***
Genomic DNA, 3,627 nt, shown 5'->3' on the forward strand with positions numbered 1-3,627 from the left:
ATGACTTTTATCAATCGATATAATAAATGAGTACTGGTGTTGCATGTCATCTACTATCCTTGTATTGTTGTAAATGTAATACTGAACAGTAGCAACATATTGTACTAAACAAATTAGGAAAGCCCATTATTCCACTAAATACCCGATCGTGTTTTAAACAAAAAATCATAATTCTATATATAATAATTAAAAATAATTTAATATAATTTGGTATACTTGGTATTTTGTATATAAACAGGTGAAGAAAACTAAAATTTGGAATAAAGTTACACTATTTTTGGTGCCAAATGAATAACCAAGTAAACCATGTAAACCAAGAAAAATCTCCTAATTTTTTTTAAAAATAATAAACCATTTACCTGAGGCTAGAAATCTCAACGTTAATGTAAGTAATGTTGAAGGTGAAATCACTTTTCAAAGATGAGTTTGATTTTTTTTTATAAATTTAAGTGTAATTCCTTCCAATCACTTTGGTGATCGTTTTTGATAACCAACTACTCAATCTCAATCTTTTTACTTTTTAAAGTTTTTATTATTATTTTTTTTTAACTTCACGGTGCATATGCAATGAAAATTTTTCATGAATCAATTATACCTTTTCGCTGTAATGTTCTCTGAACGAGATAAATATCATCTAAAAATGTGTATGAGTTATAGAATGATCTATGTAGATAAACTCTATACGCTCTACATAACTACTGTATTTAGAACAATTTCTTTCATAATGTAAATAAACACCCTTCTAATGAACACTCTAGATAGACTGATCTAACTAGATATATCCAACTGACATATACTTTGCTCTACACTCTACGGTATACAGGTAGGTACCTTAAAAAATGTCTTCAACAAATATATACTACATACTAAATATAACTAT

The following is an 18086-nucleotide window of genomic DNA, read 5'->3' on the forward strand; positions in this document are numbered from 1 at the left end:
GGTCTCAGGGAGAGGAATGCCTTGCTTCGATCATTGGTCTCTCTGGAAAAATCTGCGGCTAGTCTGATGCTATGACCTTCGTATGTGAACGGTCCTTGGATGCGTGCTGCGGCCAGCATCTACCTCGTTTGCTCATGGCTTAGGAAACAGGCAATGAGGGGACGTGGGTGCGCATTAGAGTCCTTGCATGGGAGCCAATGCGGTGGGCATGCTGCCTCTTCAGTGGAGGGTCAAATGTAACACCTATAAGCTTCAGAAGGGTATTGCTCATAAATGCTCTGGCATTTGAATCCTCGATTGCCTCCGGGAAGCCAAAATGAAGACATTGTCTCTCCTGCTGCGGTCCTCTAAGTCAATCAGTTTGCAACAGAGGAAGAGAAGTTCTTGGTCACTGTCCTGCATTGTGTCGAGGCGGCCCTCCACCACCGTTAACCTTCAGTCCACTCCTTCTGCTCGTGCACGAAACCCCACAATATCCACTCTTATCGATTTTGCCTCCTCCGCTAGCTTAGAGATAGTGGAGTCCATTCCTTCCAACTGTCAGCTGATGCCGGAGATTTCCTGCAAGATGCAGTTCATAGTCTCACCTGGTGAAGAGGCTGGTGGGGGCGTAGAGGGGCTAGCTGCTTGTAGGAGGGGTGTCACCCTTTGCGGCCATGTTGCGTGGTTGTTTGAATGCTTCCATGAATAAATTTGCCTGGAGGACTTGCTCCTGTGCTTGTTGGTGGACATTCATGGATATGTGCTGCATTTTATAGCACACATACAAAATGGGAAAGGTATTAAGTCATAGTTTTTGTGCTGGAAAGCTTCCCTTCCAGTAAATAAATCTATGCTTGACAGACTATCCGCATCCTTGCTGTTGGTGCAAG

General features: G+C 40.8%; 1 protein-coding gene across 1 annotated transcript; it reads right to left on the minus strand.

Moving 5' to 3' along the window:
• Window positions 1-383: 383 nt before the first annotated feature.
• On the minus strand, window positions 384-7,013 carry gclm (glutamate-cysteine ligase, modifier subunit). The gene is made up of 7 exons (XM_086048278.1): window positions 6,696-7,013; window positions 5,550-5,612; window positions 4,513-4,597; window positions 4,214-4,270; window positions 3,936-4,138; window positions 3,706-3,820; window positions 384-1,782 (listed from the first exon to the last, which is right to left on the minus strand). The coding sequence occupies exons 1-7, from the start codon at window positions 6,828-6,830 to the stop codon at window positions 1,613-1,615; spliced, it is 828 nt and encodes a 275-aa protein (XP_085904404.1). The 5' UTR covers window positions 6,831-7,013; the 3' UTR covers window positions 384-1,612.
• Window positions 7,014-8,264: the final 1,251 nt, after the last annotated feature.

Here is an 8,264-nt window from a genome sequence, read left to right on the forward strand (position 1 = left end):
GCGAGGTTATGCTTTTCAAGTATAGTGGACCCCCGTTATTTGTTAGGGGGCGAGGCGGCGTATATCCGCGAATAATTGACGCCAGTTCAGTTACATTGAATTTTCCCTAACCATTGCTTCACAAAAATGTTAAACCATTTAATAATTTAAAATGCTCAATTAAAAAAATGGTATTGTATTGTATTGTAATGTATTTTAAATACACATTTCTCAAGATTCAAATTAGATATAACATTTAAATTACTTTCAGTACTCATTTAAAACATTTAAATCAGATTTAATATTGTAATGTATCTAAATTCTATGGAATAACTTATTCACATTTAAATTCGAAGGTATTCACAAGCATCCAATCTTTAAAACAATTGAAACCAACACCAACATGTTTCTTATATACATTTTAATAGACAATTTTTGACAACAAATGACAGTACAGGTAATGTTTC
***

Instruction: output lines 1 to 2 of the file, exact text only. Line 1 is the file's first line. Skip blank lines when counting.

Genomic DNA, 3,627 nt, shown 5'->3' on the forward strand with positions numbered 1-3,627 from the left:
ATGACTTTTATCAATCGATATAATAAATGAGTACTGGTGTTGCATGTCATCTACTATCCTTGTATTGTTGTAAATGTAATACTGAACAGTAGCAACATATTGTACTAAACAAATTAGGAAAGCCCATTATTCCACTAAATACCCGATCGTGTTTTAAACAAAAAATCATAATTCTATATATAATAATTAAAAATAATTTAATATAATTTGGTATACTTGGTATTTTGTATATAAACAGGTGAAGAAAACTAAAATTTGGAATAAAGTTACACTATTTTTGGTGCCAAATGAATAACCAAGTAAACCATGTAAACCAAGAAAAATCTCCTAATTTTTTTTAAAAATAATAAACCATTTACCTGAGGCTAGAAATCTCAACGTTAATGTAAGTAATGTTGAAGGTGAAATCACTTTTCAAAGATGAGTTTGATTTTTTTTTATAAATTTAAGTGTAATTCCTTCCAATCACTTTGGTGATCGTTTTTGATAACCAACTACTCAATCTCAATCTTTTTACTTTTTAAAGTTTTTATTATTATTTTTTTTTAACTTCACGGTGCATATGCAATGAAAATTTTTCATGAATCAATTATACCTTTTCGCTGTAATGTTCTCTGAACGAGATAAATATCATCTAAAAATGTGTATGAGTTATAGAATGATCTATGTAGATAAACTCTATACGCTCTACATAACTACTGTATTTAGAACAATTTCTTTCATAATGTAAATAAACACCCTTCTAATGAACACTCTAGATAGACTGATCTAACTAGATATATCCAACTGACATATACTTTGCTCTACACTCTACGGTATACAGGTAGGTACCTTAAAAAATGTCTTCAACAAATATATACTACATACTAAATATAACTAT